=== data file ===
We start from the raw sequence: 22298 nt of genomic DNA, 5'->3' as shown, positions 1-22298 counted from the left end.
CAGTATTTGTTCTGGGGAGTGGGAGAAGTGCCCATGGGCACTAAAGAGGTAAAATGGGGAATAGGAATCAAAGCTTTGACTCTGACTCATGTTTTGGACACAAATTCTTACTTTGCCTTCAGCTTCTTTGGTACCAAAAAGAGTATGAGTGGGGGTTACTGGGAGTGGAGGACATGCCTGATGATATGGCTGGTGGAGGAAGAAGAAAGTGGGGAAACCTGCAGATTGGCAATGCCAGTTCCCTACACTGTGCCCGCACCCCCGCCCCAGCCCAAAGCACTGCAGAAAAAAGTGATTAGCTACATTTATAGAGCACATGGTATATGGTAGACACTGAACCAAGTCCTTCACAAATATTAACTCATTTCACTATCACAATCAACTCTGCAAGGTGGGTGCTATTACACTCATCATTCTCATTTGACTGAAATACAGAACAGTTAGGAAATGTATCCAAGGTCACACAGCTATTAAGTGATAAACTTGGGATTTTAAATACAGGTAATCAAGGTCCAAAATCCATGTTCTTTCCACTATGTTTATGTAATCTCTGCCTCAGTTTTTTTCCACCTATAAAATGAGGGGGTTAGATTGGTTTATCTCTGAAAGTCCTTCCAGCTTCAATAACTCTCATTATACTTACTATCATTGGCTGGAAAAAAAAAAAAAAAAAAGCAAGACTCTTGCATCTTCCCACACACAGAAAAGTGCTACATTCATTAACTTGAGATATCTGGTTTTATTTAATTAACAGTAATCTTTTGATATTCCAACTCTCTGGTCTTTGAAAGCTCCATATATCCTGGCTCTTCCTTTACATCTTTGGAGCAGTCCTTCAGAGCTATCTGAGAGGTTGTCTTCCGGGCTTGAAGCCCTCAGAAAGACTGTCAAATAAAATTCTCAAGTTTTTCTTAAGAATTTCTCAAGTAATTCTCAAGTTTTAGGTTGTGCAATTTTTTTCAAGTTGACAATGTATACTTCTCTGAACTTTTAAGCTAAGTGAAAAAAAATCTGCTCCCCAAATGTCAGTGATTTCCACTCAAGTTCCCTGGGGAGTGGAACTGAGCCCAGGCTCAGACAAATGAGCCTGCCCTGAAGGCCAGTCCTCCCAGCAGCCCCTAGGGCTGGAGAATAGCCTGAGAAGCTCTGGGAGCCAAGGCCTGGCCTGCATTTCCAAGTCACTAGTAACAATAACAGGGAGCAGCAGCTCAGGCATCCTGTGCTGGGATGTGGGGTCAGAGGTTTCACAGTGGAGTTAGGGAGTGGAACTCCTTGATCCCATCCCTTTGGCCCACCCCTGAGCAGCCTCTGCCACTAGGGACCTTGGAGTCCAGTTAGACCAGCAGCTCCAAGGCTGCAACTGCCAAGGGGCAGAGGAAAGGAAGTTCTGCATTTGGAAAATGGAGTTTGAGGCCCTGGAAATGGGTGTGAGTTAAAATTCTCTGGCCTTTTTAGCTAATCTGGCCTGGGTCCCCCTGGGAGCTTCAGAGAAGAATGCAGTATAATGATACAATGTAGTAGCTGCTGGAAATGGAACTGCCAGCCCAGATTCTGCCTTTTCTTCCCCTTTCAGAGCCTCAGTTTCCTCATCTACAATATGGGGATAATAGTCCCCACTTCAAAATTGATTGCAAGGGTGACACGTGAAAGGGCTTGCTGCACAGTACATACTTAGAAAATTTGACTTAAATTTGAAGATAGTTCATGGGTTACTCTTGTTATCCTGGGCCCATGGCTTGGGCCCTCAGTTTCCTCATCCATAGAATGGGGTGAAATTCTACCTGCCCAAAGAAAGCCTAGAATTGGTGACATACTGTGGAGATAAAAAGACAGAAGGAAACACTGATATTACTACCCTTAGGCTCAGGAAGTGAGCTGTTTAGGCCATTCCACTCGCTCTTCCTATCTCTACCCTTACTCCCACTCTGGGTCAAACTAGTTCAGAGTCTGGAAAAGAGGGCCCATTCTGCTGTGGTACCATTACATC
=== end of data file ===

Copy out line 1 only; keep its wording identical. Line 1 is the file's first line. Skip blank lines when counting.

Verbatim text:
We start from the raw sequence: 22298 nt of genomic DNA, 5'->3' as shown, positions 1-22298 counted from the left end.